Tower Resources has now released its preliminary results for the year ended 2015.
As the group is still just an explorer, there was no revenue or gross profit. Share based payments seem very high, however, and increased by $686K to $2.4M. Other admin expenses grew by about $500K but pre-license costs declined by $1.6M and impairments of exploration assets decreased by $46.4M but were still $4.1M. This all gave an operating loss of $9.8M, a positive movement of $46.8M year on year. With minimal finance costs, this was broadly the same as the profit for the year.
When compared to the end point of last year, total assets declined by $1.5M driven by a $4.4M fall in cash and a $112K decline in receivables, partially offset by a $3M growth in exploration and evaluation assets. Total liabilities also declined due to a $2.5M fall in payables. The end result is a net tangible asset level of $4.2M, a decline of $2M year on year.
Before movements in working capital, the cash loss reduced by $1.1M to $3.3M. There was a further cash outflow from working capital movements due to a decline in payables to give a net cash outflow from operations of $5.7M, an increase of $2.3M year on year. The group also spent $7.1M on exploration so that the cash outflow before financing stood at $12.9M. After an $8.4M receipt of cash from the issue of new shares, the cash outflow for the year was $4.4M and the cash level at the year-end was $3.5M.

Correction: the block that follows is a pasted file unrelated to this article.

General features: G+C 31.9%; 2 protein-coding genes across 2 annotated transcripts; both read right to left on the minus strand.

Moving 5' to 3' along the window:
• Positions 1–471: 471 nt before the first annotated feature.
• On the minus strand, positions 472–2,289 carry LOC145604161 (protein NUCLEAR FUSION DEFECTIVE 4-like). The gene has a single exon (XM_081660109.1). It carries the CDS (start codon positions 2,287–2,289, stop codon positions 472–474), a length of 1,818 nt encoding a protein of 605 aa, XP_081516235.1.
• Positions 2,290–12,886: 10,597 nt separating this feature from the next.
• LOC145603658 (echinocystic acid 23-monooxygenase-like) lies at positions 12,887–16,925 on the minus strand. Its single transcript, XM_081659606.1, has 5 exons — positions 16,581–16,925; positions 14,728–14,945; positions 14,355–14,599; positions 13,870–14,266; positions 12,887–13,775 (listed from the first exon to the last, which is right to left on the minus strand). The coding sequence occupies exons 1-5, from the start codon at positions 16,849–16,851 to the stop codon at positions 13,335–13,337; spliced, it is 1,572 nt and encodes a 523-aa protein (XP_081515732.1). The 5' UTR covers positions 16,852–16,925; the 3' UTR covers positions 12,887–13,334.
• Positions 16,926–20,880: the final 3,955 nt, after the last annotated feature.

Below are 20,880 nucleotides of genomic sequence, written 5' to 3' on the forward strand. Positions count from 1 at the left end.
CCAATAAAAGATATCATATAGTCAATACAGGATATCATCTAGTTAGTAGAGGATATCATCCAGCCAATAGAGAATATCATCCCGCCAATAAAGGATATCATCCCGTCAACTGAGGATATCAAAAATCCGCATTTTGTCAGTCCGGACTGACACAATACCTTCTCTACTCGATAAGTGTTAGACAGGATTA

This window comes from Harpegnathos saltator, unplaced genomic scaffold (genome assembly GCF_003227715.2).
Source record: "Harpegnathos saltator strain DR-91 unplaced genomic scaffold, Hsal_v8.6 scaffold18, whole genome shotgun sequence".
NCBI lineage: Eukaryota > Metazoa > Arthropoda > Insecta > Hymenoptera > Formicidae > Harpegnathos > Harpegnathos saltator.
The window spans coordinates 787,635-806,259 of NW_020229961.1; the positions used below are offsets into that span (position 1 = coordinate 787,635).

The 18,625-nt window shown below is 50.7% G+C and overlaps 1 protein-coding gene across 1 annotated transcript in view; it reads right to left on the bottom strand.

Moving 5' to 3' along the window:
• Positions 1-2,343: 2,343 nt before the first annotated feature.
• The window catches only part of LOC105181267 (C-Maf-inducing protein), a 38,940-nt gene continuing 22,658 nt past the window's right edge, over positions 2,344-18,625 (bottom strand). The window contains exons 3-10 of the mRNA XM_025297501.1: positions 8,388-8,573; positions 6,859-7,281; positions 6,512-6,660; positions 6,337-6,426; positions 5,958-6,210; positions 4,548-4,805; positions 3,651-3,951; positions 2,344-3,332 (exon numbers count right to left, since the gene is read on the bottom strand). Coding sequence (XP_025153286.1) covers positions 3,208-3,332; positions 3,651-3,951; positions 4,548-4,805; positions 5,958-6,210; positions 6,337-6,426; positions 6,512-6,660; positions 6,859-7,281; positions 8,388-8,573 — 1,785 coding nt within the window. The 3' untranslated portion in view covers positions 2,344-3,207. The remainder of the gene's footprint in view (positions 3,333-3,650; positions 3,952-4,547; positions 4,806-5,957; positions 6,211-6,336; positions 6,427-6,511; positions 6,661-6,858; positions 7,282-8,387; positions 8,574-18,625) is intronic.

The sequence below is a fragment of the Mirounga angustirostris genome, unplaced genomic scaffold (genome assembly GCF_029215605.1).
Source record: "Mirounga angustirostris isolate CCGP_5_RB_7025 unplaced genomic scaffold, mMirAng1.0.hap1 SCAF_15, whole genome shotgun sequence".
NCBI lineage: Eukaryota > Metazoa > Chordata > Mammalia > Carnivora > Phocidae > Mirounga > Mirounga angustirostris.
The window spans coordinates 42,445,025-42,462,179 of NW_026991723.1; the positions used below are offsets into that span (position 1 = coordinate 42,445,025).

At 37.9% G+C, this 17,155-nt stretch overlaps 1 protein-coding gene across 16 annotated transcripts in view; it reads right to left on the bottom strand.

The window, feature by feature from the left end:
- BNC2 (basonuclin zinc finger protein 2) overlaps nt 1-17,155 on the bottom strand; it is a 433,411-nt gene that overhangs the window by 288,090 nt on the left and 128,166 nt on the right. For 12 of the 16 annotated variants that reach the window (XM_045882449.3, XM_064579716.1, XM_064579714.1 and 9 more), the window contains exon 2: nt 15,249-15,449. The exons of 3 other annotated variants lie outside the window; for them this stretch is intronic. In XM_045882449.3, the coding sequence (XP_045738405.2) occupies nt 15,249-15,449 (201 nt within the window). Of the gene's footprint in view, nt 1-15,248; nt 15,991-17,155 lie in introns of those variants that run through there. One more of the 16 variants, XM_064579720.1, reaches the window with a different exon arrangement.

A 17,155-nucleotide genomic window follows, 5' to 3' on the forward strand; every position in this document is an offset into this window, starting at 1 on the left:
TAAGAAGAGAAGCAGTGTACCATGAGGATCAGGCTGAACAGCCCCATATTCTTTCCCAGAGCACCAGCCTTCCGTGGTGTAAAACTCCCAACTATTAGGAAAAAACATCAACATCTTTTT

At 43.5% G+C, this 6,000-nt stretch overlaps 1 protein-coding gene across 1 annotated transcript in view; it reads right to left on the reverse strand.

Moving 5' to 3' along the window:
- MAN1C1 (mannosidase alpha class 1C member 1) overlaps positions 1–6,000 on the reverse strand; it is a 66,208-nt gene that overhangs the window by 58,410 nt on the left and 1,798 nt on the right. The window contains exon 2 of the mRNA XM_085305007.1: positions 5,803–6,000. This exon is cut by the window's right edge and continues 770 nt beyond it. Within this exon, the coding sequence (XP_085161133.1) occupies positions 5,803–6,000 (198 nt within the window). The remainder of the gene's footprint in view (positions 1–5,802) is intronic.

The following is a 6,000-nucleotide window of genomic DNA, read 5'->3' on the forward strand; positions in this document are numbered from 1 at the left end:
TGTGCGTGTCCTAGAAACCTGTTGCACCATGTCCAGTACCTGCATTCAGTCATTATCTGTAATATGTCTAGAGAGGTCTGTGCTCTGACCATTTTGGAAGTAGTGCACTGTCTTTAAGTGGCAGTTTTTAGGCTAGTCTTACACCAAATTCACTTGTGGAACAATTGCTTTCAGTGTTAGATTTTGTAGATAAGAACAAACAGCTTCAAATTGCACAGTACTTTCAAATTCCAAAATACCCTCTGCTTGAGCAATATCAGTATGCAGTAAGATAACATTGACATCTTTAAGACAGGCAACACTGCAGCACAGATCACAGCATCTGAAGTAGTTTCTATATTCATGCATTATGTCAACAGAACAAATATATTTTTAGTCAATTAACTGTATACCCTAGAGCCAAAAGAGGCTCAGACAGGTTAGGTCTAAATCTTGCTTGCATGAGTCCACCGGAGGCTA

A major event during the year was the signing in September of the Thali PSC in the Rio Del Rey shallow water area of Cameroon. The group has a 100% interest in the block which already has three discovery wells. In a difficult market, the company raised $8M to fund the acquisition which brought a major new shareholder into the fold in the form of M&G Investment with an 18% holding. They have also reduced and deferred other near-term commitments and have withdrawn from areas where they see little chance of commerciality in the medium term.